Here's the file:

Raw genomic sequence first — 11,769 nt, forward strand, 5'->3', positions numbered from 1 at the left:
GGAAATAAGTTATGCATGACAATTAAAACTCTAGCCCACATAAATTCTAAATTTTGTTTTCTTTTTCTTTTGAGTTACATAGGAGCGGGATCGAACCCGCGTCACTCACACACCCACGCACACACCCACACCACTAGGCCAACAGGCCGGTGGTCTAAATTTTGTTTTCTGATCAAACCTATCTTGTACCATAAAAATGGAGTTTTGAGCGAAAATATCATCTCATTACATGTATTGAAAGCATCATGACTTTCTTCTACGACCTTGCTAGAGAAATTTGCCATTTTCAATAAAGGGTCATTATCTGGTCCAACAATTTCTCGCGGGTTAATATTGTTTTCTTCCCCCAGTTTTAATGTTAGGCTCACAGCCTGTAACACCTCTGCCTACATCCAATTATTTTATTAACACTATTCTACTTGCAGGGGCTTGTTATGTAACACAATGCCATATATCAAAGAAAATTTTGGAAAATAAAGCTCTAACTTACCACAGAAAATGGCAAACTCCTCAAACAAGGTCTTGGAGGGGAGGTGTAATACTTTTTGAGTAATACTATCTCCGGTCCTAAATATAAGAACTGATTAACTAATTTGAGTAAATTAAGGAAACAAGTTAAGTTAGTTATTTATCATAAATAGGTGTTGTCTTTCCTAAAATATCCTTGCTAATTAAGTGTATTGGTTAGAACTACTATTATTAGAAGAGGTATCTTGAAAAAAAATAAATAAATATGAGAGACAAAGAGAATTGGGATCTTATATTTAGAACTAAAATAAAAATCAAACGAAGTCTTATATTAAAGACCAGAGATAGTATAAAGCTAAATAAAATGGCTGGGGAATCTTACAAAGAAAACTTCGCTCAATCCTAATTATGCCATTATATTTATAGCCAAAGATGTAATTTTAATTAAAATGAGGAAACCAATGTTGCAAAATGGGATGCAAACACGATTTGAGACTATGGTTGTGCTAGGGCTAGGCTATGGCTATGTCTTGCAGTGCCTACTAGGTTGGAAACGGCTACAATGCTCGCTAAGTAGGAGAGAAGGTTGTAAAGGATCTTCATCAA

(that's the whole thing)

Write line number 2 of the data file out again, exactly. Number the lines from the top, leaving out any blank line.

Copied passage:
GGAAATAAGTTATGCATGACAATTAAAACTCTAGCCCACATAAATTCTAAATTTTGTTTTCTTTTTCTTTTGAGTTACATAGGAGCGGGATCGAACCCGCGTCACTCACACACCCACGCACACACCCACACCACTAGGCCAACAGGCCGGTGGTCTAAATTTTGTTTTCTGATCAAACCTATCTTGTACCATAAAAATGGAGTTTTGAGCGAAAATATCATCTCATTACATGTATTGAAAGCATCATGACTTTCTTCTACGACCTTGCTAGAGAAATTTGCCATTTTCAATAAAGGGTCATTATCTGGTCCAACAATTTCTCGCGGGTTAATATTGTTTTCTTCCCCCAGTTTTAATGTTAGGCTCACAGCCTGTAACACCTCTGCCTACATCCAATTATTTTATTAACACTATTCTACTTGCAGGGGCTTGTTATGTAACACAATGCCATATATCAAAGAAAATTTTGGAAAATAAAGCTCTAACTTACCACAGAAAATGGCAAACTCCTCAAACAAGGTCTTGGAGGGGAGGTGTAATACTTTTTGAGTAATACTATCTCCGGTCCTAAATATAAGAACTGATTAACTAATTTGAGTAAATTAAGGAAACAAGTTAAGTTAGTTATTTATCATAAATAGGTGTTGTCTTTCCTAAAATATCCTTGCTAATTAAGTGTATTGGTTAGAACTACTATTATTAGAAGAGGTATCTTGAAAAAAAATAAATAAATATGAGAGACAAAGAGAATTGGGATCTTATATTTAGAACTAAAATAAAAATCAAACGAAGTCTTATATTAAAGACCAGAGATAGTATAAAGCTAAATAAAATGGCTGGGGAATCTTACAAAGAAAACTTCGCTCAATCCTAATTATGCCATTATATTTATAGCCAAAGATGTAATTTTAATTAAAATGAGGAAACCAATGTTGCAAAATGGGATGCAAACACGATTTGAGACTATGGTTGTGCTAGGGCTAGGCTATGGCTATGTCTTGCAGTGCCTACTAGGTTGGAAACGGCTACAATGCTCGCTAAGTAGGAGAGAAGGTTGTAAAGGATCTTCATCAA